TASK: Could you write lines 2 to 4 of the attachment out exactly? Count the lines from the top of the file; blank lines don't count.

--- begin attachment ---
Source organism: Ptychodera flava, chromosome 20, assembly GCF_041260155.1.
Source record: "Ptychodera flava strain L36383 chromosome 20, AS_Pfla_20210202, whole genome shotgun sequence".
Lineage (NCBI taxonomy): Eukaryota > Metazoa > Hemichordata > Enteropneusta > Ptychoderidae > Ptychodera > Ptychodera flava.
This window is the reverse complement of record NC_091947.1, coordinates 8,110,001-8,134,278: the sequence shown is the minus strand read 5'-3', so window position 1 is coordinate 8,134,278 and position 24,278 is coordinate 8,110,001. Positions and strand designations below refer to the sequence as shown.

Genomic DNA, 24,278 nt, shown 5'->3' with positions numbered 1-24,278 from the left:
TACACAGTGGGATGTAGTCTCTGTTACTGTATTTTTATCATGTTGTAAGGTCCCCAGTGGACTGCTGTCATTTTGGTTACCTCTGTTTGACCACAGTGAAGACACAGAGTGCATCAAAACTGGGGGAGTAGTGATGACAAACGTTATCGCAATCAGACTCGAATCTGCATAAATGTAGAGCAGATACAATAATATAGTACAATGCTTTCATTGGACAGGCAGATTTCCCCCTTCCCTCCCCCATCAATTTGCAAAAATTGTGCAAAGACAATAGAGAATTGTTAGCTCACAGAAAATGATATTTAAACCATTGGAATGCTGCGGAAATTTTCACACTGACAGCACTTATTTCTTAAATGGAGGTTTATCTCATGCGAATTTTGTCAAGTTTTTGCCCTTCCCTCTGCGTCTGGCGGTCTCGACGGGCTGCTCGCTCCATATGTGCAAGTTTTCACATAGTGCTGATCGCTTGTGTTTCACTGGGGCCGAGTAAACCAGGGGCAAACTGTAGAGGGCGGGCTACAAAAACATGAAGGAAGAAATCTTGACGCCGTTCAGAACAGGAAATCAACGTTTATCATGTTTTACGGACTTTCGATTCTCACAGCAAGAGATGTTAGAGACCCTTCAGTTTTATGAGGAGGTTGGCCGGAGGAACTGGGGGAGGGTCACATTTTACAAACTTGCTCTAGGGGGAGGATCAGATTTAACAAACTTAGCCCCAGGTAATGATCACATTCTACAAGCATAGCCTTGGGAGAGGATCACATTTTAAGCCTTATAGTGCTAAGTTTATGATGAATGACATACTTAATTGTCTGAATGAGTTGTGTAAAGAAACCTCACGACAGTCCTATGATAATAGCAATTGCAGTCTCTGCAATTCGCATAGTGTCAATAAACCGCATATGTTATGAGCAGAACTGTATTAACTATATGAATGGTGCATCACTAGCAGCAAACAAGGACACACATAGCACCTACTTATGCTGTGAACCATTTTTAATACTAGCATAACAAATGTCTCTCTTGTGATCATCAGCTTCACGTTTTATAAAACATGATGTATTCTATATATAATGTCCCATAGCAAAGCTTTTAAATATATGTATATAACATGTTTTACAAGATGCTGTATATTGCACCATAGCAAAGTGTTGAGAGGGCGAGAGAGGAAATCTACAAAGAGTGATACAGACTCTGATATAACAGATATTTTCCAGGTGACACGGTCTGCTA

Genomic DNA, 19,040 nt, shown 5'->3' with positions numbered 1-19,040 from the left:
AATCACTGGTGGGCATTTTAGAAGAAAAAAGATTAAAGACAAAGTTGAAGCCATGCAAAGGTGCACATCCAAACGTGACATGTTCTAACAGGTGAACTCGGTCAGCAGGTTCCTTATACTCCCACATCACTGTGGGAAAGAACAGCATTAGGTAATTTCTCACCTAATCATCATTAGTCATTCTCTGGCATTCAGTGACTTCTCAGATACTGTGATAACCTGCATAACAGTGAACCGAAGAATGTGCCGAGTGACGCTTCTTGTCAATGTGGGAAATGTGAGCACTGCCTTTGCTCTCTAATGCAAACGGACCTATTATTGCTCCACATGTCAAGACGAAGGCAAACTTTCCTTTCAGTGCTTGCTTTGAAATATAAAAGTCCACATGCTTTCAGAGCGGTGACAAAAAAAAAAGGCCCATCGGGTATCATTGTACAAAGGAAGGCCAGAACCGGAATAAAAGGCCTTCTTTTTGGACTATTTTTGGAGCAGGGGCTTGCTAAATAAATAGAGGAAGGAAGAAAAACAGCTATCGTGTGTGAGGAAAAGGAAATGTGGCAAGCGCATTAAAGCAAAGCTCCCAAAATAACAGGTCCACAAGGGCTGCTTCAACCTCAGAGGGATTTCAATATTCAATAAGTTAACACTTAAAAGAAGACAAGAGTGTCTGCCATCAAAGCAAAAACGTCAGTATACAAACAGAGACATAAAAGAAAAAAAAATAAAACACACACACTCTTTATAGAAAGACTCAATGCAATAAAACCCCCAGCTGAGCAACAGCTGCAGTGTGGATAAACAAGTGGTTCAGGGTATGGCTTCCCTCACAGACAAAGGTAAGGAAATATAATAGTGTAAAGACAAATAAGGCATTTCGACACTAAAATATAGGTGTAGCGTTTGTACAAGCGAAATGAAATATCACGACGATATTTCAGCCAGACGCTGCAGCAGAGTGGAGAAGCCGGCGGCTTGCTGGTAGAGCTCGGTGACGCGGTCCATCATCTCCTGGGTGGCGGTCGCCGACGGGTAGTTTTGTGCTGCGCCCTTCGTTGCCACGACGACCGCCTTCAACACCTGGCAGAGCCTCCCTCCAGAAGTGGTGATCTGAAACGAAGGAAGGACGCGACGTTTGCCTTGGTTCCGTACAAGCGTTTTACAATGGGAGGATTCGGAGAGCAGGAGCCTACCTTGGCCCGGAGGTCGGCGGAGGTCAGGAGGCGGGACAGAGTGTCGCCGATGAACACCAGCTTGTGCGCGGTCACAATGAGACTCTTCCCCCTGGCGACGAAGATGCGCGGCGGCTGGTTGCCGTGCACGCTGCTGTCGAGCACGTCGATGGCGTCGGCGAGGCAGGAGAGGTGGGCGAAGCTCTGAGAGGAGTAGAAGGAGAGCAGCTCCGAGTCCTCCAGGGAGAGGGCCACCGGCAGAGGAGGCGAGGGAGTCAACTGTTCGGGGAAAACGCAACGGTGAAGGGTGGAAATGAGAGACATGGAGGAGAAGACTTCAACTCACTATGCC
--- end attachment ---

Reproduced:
Source record: "Ptychodera flava strain L36383 chromosome 20, AS_Pfla_20210202, whole genome shotgun sequence".
Lineage (NCBI taxonomy): Eukaryota > Metazoa > Hemichordata > Enteropneusta > Ptychoderidae > Ptychodera > Ptychodera flava.
This window is the reverse complement of record NC_091947.1, coordinates 8,110,001-8,134,278: the sequence shown is the minus strand read 5'-3', so window position 1 is coordinate 8,134,278 and position 24,278 is coordinate 8,110,001. Positions and strand designations below refer to the sequence as shown.